I did manage to find copy of Wheeler and Neave's paper "Shewhart's Charts and the Probability Approach, 1996 (http://www.spcpress.com/pdf/DJW088.pdf). A very interesting read. Thank you for sharing. From the paper I see that the zone adjustments that I made mean that the chart is no longer a real control chat as Shewhart intended. However, I can not overcome the issue of a control chart producing a control limit that it is not physically possible to achieve (negative tweets per day). This removes the ability for the control chart to distinguish between controlled and uncontrolled variation (its purpose) for data points below the mean. Perhaps we can both agree that a control chart is not a suitable tool to investigate the likelihood of @realDonaldTrump sending only 2 tweets on 10/2 and only 3 tweets on 10/3 (sorry @P_Bartell).
Unless there is more that you would like to discuss I will stop posting to this thread, and set up a new one asking my original question on how to combine the confidence limits for sequential observations.
Thanks for the time you have spent responding to my posts. I really appreciate your feedback.
I'll make this my last response as well. All I can say is I tried. I'm sorry I am having trouble communicating my points. Here are links to reports that tweets from @realDonaldTrump may not be from just the president.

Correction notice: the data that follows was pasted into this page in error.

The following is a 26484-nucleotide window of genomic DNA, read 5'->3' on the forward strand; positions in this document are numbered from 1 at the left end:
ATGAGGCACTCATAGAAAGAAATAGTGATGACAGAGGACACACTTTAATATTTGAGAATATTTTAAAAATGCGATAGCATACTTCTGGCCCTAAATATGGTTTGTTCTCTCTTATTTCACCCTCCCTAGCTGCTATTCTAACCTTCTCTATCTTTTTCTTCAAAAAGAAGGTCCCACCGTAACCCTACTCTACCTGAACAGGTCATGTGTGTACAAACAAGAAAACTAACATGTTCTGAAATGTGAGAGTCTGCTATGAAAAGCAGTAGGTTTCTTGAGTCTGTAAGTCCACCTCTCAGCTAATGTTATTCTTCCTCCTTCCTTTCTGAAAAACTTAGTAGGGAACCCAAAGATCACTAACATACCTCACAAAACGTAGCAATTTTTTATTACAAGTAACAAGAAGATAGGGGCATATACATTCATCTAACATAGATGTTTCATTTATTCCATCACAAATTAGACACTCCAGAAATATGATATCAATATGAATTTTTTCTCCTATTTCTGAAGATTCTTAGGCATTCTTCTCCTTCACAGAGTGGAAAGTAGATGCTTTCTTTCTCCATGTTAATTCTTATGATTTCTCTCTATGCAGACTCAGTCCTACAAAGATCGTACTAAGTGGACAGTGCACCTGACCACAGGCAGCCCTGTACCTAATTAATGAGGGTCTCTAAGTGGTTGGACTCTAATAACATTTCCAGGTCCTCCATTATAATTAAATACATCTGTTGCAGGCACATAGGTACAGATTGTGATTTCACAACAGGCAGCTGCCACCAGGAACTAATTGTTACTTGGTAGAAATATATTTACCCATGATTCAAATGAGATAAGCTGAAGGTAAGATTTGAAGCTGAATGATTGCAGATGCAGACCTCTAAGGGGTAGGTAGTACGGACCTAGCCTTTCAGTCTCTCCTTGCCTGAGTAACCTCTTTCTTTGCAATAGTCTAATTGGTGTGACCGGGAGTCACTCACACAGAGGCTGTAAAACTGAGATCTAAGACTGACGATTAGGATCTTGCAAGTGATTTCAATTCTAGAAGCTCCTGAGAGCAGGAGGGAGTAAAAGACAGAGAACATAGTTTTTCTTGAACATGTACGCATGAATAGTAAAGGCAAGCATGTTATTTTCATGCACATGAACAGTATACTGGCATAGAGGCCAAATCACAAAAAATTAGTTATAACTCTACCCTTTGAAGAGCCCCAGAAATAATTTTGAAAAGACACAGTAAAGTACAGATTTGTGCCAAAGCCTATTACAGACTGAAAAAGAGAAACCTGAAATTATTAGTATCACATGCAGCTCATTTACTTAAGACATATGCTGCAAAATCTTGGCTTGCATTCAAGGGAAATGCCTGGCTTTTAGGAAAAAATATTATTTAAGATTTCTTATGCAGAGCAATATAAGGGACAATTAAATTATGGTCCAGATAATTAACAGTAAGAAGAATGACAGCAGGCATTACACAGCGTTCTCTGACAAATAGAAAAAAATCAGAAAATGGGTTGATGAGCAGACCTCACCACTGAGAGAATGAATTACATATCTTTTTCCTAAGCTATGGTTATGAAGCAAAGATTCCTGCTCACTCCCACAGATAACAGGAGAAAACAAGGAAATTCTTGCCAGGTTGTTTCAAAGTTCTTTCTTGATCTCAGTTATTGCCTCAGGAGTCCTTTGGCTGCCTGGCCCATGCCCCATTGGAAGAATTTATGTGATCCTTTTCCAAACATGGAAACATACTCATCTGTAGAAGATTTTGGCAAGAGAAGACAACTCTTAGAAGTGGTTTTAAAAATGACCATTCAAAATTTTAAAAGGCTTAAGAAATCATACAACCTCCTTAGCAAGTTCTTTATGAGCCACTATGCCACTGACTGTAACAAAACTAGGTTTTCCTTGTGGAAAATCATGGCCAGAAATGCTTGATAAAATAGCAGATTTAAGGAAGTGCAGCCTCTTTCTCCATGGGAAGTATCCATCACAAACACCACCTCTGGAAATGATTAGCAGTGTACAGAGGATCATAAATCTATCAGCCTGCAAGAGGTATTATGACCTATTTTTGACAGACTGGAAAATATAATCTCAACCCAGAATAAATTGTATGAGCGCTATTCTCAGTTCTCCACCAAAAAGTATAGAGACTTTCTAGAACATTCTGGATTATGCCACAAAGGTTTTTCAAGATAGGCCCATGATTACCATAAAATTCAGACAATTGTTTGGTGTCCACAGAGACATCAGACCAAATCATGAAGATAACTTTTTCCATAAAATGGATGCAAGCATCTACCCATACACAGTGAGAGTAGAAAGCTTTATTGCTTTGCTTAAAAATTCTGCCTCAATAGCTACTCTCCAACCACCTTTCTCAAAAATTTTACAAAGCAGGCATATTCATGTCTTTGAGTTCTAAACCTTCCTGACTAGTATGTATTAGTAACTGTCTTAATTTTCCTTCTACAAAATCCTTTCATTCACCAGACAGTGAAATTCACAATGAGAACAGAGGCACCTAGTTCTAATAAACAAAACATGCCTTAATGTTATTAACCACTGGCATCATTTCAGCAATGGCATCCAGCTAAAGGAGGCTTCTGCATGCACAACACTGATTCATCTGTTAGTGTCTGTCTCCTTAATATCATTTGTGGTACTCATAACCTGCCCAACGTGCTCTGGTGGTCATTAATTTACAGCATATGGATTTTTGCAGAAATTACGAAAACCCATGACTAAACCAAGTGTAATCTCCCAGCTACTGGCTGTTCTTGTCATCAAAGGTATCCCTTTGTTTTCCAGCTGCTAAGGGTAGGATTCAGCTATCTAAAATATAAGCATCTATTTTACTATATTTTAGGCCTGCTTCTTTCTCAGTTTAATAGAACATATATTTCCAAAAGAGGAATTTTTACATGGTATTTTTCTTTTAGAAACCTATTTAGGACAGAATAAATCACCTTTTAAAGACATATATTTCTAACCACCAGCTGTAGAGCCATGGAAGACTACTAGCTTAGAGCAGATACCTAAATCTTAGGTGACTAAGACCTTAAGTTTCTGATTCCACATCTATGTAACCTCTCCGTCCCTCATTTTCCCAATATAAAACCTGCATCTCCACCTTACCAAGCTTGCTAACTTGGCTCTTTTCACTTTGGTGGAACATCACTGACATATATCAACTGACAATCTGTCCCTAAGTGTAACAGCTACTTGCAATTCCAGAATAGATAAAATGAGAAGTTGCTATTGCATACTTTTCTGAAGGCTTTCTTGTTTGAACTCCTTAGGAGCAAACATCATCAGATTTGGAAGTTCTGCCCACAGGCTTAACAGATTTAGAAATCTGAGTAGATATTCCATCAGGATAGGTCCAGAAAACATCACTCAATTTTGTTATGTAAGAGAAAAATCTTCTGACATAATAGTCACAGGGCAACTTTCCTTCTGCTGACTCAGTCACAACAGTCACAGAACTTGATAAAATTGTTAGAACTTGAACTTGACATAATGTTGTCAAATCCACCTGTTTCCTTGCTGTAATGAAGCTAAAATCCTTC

Google it. If you can't trust the measurement system I'm not sure what analysis you have confidence in?
I already gave you multiple sources of the correct use and interpretation of control chart method. And yes there are many, many examples of the inappropriate use of control charts. This quote is from your reference "Have you heard that data must be normally distributed before you can plot the data using a control chart? Quite often you hear this when talking about an individuals control chart. This is a myth. Data do not have to be normally distributed before a control chart can be used – including the individuals control chart. ".
Deming's "Out of the Crisis" (https://mitpress.mit.edu/books/out-crisis)
Deming's paper: https://www.jstor.org/stable/i326388
By the way, it looks like you only used data from 2020. Here is a graph of tweets since 2009. It also has multiple categories for Original, re-tweet, Replies, Links/images, Tweets.